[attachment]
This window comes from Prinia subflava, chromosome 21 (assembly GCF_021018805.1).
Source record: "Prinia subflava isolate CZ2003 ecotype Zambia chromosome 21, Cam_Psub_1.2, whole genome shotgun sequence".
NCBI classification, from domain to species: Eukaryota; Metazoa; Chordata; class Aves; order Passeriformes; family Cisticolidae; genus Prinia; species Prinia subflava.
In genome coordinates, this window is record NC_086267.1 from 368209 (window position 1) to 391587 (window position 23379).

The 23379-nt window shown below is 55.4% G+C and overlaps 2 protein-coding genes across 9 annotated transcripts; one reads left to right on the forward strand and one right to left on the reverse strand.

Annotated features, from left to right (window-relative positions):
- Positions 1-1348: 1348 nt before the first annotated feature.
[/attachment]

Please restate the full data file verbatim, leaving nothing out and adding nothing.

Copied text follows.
This window comes from Prinia subflava, chromosome 21 (assembly GCF_021018805.1).
Source record: "Prinia subflava isolate CZ2003 ecotype Zambia chromosome 21, Cam_Psub_1.2, whole genome shotgun sequence".
NCBI classification, from domain to species: Eukaryota; Metazoa; Chordata; class Aves; order Passeriformes; family Cisticolidae; genus Prinia; species Prinia subflava.
In genome coordinates, this window is record NC_086267.1 from 368209 (window position 1) to 391587 (window position 23379).

The 23379-nt window shown below is 55.4% G+C and overlaps 2 protein-coding genes across 9 annotated transcripts; one reads left to right on the forward strand and one right to left on the reverse strand.

Annotated features, from left to right (window-relative positions):
- Positions 1-1348: 1348 nt before the first annotated feature.